I Thought Filters Were For Things Like Fish Tanks and Coffee Makers…
Have you ever found yourself lost while working with a huge list or set of data in MS Excel?
Did you find that you were continually scrolling through data looking for a particular value?
I bet more than once you caught yourself wishing for a way to just see what you want and get rid of the rest.
Well, if this is your wish, you’re in luck because, believe it or not, you can get Excel to do the hunting for you.
What you need to know about is the useful feature, simply named “AutoFilter.”
Excel allows you to “filter” data to find only what meets your current requirements. Basically, with the AutoFilter feature, you get to sort out the unwanted stuff and have Excel only display the “good stuff.”
(Don’t worry, it doesn’t delete the other stuff. It just hides it for awhile).
So, if you’re all for having Excel do the data hunting automatically, then read on as we explore the wonderful world of AutoFilters.
MS Excel AutoFilters Part 1 – The Basics
Here’s the scenario: you’re working with a spreadsheet and you’re patiently trying to find certain values. Maybe you’re looking for the top three sales amounts from the list, or all customers who live in a certain city, or all sales made by a certain sales rep, etc.
Whatever it is you’re looking for, you need to know it now, not an hour from now, after you’ve sorted through all the data by hand. And, to make things worse, you’re constantly hoping you weren’t accidentally overlooking something.
So, the question comes to mind, “How can I filter out all the stuff that doesn’t matter right away and have Excel display only the items I’m looking for”?
The answer comes in the form of Excel’s AutoFilter feature.
Now that we can see a few uses for the AutoFilter feature, let’s look at the how to.
As with any other thing we do, you have to have the file with the data to be filtered open.
Select a cell in the data.
Next, go to the Data menu, Filter submenu, AutoFilter choice.
Did you see what just happened?
Take a look again. See the little down arrows next to the column titles?
Yep, that’s the difference.
It’s also the AutoFilter hard at work.
Click on one of the arrows to pull it down.
You should get a list that looks something like this.
(Your actual list will differ because it contains the data in your column, which is different from mine).
Basically, Excel creates a list of all possible choices in that column, so if you’re looking for a particular number, name or city, pull down that column’s arrow and choose it from the list.
Instantly, you’ll be returned to the Excel worksheet, except it’s different. The only things listed are the ones that meet your chosen criteria.
For example, my table contained monthly data including the number of days in the month. If I use the AutoFilter menu shown above and choose 30 days, the table is shortened to display only the four months that contain 30 days.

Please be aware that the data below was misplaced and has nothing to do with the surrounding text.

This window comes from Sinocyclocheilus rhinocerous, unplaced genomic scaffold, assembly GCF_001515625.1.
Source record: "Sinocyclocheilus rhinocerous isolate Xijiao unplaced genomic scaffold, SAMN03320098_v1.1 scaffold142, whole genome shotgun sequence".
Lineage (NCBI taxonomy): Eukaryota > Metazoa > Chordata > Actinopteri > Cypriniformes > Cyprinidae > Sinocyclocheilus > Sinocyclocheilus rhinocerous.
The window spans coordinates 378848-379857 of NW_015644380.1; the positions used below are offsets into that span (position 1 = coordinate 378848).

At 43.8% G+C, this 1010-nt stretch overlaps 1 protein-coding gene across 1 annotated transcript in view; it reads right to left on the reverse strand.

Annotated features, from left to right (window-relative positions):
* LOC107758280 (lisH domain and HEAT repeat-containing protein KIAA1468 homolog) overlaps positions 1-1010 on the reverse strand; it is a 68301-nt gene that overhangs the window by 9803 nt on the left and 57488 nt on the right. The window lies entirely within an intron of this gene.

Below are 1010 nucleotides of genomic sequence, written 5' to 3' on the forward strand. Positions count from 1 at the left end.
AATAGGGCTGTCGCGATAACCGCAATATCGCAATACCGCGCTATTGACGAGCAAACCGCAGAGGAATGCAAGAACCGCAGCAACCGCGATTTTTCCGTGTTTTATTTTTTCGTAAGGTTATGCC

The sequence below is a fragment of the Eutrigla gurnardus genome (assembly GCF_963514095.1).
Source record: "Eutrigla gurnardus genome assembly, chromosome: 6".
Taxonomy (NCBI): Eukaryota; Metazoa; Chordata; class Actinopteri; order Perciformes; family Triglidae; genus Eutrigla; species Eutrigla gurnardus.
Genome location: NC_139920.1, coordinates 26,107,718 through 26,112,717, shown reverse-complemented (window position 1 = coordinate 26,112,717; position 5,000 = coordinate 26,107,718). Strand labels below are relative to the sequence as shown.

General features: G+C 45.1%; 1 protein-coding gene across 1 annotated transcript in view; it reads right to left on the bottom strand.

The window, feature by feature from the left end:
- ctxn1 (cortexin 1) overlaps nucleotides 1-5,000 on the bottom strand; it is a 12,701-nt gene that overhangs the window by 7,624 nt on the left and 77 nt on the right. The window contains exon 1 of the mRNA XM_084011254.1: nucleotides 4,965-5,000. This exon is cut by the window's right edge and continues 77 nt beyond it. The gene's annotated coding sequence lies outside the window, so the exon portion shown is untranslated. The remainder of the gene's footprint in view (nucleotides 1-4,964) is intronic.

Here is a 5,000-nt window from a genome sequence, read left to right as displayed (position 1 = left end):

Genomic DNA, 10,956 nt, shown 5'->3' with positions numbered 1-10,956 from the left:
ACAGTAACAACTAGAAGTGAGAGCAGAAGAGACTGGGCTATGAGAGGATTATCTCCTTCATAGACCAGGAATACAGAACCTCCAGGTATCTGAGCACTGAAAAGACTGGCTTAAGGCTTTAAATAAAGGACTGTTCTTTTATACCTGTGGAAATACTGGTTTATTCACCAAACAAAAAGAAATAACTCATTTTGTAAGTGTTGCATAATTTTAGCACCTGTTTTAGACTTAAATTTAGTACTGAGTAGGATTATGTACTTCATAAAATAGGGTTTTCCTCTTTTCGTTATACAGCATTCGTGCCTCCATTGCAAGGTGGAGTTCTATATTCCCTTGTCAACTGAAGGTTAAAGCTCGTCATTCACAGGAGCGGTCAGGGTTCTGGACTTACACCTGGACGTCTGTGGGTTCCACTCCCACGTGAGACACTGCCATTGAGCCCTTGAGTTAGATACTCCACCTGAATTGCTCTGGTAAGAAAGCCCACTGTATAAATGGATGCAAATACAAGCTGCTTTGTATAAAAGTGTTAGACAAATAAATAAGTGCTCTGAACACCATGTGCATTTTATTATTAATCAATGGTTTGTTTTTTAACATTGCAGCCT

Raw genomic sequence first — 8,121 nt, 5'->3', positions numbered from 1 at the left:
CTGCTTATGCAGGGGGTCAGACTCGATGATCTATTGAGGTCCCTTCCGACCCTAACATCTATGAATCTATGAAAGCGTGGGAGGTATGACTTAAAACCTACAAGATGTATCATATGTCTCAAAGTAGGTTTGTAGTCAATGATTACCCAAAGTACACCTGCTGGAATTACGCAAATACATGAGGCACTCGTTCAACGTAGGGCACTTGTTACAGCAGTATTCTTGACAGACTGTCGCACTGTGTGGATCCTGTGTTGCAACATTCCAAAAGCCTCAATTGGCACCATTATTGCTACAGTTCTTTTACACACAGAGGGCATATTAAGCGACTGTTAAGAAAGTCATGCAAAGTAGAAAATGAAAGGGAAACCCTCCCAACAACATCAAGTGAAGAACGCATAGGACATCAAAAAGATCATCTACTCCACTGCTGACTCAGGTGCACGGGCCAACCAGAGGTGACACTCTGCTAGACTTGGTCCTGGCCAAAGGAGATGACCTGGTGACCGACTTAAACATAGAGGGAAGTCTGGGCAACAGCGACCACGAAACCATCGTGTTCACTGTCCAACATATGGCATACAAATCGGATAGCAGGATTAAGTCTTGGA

If you need to further filter (using secondary criteria), you can choose another column and pick from what’s available there. (You might want to note that you’ll only see a list of what’s left after the first filtering. Basically you’re filtering the filtered data, not the list from the original data).
You can continue to filter this way until you get to just the data you’re looking for.
Once you’ve gotten just what you want, you can print it, copy / paste it, etc. You can do whatever you need to do with the data. The point is that you’ve gotten exactly what you needed much quicker than you would if you go through it all by hand.
When you’re ready to show all the data again, you have a couple of choices:
If you’re done with the AutoFilter completely, you could go back to the Data menu, Filter submenu, AutoFilter choice to turn it off. This will restore your data to its original state.
Or, if you have other filtering to do on the original set of data, you can tell Excel to Show All. Basically, this returns the data without turning the AutoFilter function off.
All is a part of the filter lists on the column titles. If you filtered only one or two columns, it’s pretty easy to go back to both columns and choose (All). The catch to this method is that you have to do this to all columns used in the filtering process.
If you happened to use a lot of columns for filtering, you may want to go to the Data menu, Filters submenu, Show All choice. That puts it all back, no matter how many levels of filtering you completed.
Once the data is restored, you’re ready to start filtering for the next item criteria you need.
That’s a lot to explore and figure out, especially if you’re someone who has never even heard of AutoFilter before.
I’m sure by now you’ve noticed the other choices at the top of the AutoFilter list (Top 10 and Custom). We’ll discuss those in the next issue, giving everyone
a chance to experiment with today’s information before we move on.
So, until then, take a few moments to add filter to your Excel vocabulary and feel the searching power of the AutoFilter function.
P.S. – Some of you may be thinking that you could just sort the data to get what you need. This is true. However, I have found that this is faster and returns the data to its original order when done. On the other hand, sorting requires more sorting or “undoing” to get the original data back.